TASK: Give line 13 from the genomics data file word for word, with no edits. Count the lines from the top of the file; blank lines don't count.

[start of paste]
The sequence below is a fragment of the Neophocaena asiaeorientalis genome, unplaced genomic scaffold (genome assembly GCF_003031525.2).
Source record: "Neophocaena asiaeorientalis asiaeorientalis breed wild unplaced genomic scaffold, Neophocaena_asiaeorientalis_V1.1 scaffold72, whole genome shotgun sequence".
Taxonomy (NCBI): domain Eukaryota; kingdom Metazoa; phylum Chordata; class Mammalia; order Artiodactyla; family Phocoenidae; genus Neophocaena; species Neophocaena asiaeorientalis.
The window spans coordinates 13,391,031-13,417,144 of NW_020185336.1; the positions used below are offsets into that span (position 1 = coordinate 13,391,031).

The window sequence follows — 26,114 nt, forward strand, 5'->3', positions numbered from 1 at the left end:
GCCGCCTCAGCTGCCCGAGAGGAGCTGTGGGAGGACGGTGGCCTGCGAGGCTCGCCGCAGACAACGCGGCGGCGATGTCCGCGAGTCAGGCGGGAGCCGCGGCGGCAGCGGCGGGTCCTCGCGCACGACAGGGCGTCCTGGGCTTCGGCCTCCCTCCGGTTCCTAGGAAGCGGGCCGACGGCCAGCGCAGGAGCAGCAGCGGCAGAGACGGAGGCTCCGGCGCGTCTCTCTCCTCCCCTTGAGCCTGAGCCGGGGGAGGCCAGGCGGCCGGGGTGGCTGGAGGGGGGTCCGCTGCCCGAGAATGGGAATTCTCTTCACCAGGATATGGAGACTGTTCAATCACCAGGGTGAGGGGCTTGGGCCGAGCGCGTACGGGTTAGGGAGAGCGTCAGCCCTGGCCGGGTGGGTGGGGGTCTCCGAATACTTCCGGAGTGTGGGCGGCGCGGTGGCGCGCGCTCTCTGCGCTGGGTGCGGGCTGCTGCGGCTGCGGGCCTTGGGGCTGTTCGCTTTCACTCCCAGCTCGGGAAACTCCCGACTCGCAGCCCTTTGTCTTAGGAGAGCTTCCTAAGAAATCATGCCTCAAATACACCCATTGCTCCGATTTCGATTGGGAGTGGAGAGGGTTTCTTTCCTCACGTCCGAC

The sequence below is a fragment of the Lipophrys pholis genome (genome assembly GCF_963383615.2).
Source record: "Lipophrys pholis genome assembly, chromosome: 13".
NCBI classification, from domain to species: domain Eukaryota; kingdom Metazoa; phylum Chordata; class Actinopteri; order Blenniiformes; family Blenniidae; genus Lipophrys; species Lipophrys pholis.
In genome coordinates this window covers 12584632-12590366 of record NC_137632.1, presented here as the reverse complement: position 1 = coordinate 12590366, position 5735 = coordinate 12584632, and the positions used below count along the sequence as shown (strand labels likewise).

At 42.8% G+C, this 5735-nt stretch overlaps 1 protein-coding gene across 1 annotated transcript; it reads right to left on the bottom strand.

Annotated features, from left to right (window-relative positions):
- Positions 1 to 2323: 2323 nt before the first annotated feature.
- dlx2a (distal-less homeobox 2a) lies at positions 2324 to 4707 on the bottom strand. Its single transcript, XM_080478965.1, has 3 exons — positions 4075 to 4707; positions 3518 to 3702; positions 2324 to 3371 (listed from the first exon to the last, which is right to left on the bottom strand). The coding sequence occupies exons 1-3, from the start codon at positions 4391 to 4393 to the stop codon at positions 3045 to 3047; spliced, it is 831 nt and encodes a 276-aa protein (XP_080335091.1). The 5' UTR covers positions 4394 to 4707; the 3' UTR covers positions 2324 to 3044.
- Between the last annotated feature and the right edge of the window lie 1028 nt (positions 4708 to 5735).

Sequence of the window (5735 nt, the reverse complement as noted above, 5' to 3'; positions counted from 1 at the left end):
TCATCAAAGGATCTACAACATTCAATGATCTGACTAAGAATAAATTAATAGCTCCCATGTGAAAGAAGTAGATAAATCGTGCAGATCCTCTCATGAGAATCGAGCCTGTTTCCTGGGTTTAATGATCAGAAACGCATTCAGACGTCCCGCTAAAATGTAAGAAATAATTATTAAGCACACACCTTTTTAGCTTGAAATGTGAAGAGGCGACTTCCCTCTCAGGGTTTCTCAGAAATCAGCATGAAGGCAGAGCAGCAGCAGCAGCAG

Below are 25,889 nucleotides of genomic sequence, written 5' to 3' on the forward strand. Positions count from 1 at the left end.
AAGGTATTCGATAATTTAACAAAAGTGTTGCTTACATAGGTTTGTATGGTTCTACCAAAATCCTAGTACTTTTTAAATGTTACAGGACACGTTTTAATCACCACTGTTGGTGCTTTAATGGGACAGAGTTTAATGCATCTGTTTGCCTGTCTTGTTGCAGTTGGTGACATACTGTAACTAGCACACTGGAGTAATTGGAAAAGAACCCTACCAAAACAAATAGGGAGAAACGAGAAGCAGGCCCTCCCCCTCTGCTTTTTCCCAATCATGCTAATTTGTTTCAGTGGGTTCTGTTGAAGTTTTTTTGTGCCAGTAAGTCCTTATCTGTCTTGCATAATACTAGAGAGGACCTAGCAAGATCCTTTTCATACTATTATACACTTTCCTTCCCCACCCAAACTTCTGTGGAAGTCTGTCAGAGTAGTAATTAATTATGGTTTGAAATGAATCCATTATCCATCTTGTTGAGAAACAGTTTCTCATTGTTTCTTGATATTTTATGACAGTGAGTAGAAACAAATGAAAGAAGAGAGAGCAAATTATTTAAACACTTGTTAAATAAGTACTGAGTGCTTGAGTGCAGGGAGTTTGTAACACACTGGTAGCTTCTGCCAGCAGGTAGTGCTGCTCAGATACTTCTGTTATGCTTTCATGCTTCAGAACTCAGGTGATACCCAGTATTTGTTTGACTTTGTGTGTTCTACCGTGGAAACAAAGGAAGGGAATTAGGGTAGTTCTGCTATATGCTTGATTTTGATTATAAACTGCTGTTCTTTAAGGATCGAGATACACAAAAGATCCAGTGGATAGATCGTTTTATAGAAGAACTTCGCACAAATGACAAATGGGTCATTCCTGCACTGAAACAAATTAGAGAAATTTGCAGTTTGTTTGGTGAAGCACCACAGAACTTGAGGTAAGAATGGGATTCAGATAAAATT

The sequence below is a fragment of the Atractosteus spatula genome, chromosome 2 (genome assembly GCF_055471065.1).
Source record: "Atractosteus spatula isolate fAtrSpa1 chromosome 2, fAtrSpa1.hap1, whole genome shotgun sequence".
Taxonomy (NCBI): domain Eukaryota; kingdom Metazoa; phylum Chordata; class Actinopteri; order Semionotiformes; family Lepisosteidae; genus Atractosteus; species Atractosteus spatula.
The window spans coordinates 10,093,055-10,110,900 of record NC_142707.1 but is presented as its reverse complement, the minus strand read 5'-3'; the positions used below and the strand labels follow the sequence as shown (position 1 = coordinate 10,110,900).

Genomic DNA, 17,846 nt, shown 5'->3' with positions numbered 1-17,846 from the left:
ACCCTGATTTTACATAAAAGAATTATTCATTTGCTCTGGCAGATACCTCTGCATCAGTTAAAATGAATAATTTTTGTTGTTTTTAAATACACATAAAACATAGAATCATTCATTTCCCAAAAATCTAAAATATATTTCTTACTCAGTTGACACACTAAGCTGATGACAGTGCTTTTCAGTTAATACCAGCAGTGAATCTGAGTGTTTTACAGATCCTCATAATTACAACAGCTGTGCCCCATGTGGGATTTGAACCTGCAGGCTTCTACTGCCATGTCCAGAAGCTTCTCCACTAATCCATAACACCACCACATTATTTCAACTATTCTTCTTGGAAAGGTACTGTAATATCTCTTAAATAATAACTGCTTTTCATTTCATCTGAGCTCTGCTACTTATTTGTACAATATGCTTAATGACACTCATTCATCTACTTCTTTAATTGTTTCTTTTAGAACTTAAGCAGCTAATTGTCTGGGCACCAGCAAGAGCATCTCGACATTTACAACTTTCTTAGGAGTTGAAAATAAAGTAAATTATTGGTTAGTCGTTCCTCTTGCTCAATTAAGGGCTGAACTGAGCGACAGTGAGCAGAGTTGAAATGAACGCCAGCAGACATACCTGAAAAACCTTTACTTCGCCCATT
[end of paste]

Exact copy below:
- Positions 1 to 2323: 2323 nt before the first annotated feature.